• Beginner-friendly IDE that is very fast and that allows you to immediately start writing code and running it (exactly like QBasic). Also includes debugging support that is roughly on par with QuickBASIC (but does have some extras, like inspecting register values while stepping through your inline assembly).
  • Syntax coloured highlighting in the IDE!
  • Inline help system with search and plenty of examples.
  • Run-time checks to help you debug code (which can all be turned off for additional performance).
  • The IDE runs itself under DPMI (optionally) so that your code (which always runs in real-mode) has access to all of the remaining 640k conventional memory. This is a massive improvement over QuickBASIC! I very vividly recall getting really frustrated with one of my late QuickBASIC projects which was becoming impossible to run from the IDE due to it always sucking up 200-300k of conventional memory.

I've often read from people who learnt to program as kids in the 90's that they progressed from BASIC to Pascal and then to C/C++. I can kind of see now why that progression makes sense. To me, Turbo Pascal really does feel like either a much more advanced QBasic, or a kind of C/C++ "on training wheels" (sort of).

Turbo Pascal 7 also includes some object-oriented programming features. Actually, this was introduced I think in Turbo Pascal 5 or so, but people seem to say that it wasn't until version 7 that Borland had ironed out most of the bugs. I don't see myself using any OOP features that much (if at all), for the same reasons I now stick to C. I just prefer the procedural approach.

The limitation of your code needing to run in DOS real-mode is unfortunate to me in 2018, but if anything this just enforces developing for DOS the way it really was done for most of it's life... with 640k conventional memory, heh. Of note, Borland Pascal 7 (from what I gather, is the "professional" version of Turbo Pascal) apparently did include some ability to have your code run under DPMI and also added some 32-bit / 386 assembly support. However, I've read enough bad things about Borland's DPMI support in general that I'm not particularly interested in trying it out for myself.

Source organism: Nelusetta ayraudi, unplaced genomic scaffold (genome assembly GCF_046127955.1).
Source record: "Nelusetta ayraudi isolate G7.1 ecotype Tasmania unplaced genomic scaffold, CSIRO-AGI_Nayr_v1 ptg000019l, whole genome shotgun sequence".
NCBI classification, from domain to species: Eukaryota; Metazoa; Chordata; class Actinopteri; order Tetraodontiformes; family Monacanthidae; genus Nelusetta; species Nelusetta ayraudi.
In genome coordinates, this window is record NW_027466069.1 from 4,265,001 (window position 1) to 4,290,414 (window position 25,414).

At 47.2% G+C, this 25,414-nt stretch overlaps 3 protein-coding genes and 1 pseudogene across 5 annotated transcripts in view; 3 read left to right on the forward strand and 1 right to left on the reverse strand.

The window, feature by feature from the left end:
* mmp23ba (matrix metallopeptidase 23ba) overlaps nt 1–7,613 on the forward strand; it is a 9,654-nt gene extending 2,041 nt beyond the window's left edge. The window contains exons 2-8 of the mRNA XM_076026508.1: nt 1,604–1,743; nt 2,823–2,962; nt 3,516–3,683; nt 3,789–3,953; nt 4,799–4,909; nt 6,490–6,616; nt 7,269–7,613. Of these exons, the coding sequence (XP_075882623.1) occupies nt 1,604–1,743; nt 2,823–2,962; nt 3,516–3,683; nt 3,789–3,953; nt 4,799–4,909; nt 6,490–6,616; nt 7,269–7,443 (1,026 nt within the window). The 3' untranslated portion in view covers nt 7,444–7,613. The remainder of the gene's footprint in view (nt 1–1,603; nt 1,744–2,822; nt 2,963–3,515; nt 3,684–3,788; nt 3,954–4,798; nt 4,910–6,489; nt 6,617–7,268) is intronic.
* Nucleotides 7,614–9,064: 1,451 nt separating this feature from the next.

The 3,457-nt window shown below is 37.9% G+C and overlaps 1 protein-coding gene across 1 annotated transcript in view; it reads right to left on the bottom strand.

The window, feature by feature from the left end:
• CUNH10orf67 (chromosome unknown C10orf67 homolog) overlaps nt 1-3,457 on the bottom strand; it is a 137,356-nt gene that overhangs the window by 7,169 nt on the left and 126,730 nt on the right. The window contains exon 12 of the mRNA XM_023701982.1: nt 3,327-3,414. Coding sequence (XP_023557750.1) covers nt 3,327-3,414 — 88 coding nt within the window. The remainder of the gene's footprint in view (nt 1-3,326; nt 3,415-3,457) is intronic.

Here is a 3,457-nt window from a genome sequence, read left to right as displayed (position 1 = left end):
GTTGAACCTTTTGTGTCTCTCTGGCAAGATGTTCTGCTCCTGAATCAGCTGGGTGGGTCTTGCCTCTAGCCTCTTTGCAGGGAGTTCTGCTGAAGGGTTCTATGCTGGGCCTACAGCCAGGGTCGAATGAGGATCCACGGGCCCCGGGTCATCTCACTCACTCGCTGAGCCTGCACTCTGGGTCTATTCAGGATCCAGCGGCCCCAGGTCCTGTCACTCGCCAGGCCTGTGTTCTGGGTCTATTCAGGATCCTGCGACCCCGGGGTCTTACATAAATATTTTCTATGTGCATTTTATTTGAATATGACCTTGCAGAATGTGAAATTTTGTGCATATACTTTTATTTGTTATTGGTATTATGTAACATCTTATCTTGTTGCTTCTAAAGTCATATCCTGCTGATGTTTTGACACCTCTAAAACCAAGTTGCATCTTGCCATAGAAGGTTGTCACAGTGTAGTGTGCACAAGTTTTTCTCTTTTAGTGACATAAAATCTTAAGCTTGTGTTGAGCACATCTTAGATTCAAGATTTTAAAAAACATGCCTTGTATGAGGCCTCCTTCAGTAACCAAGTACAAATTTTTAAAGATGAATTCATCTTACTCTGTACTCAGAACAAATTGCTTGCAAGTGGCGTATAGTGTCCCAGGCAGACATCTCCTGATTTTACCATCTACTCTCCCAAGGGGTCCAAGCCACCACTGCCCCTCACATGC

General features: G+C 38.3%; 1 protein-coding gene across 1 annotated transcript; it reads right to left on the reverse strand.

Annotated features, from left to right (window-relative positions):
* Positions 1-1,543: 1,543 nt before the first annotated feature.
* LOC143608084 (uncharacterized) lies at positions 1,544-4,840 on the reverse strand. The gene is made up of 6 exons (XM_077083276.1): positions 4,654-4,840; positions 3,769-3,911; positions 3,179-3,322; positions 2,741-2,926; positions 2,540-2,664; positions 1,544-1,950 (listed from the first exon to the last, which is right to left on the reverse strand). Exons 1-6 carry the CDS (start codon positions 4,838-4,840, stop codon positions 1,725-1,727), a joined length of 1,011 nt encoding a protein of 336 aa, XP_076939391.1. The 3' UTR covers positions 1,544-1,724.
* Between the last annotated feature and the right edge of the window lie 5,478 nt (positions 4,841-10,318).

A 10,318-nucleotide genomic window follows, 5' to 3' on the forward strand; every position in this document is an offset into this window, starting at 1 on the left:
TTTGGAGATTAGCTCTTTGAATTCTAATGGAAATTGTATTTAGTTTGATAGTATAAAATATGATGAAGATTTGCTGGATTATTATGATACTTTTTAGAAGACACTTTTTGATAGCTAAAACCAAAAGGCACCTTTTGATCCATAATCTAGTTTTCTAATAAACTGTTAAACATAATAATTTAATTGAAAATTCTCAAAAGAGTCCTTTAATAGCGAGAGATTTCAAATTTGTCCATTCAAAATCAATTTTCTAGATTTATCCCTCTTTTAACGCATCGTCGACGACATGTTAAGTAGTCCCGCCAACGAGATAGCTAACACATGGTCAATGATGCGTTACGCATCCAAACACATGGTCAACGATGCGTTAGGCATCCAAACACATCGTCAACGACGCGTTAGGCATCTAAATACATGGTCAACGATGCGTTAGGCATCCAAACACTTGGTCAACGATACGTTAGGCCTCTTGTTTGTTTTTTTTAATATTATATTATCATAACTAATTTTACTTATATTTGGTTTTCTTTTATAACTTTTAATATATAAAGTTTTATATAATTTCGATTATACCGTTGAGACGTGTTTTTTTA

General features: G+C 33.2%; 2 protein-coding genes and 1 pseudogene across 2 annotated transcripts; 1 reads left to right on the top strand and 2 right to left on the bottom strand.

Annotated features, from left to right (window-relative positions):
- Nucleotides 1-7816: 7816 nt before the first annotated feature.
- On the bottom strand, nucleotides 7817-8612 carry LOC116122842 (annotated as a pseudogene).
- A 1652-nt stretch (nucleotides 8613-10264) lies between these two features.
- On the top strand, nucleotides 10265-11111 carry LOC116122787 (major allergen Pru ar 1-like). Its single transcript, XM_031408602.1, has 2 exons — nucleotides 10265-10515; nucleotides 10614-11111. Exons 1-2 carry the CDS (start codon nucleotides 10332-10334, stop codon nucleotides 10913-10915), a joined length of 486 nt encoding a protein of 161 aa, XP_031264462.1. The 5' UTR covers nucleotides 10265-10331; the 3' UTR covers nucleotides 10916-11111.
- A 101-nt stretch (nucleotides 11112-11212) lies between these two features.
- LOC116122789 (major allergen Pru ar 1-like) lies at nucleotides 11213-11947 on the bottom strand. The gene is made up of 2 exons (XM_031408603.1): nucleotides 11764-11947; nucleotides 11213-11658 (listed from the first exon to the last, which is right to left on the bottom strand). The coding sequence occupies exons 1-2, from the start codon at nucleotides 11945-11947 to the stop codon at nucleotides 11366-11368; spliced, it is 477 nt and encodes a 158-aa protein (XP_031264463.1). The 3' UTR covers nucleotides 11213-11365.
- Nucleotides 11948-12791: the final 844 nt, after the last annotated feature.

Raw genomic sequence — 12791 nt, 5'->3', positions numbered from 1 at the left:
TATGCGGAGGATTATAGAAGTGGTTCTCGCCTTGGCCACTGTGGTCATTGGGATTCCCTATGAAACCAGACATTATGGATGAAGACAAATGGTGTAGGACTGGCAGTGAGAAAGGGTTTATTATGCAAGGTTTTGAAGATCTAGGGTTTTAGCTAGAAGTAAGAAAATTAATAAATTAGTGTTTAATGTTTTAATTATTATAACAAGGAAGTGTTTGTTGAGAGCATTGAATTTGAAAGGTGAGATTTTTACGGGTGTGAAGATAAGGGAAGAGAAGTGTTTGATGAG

For my current "retro" programming projects, I don't see myself using Turbo Pascal to tackle some of my more ambitious ideas (such as the Doom-style engine I still want to try doing), but for simple 2D graphics stuff I actually think this will be an interesting alternative to C.

The quicker edit-compile-run cycle is definitely handy. It makes prototyping or otherwise just quickly experimenting with ideas much easier. On my 486, it feels like instant compile times except maybe if I'm doing a full rebuild (which still completes in maybe two seconds). Contrast that to Watcom C where even for simple changes to a single source file, you're still waiting at least several seconds (if not longer). It makes a big difference over a day spent working on a project. I guess that is why many people who do retro programming today tend to use DOSbox or something else on their modern computers. I still refuse to go down this road though, preferring to stick with completely era-appropriate software and hardware!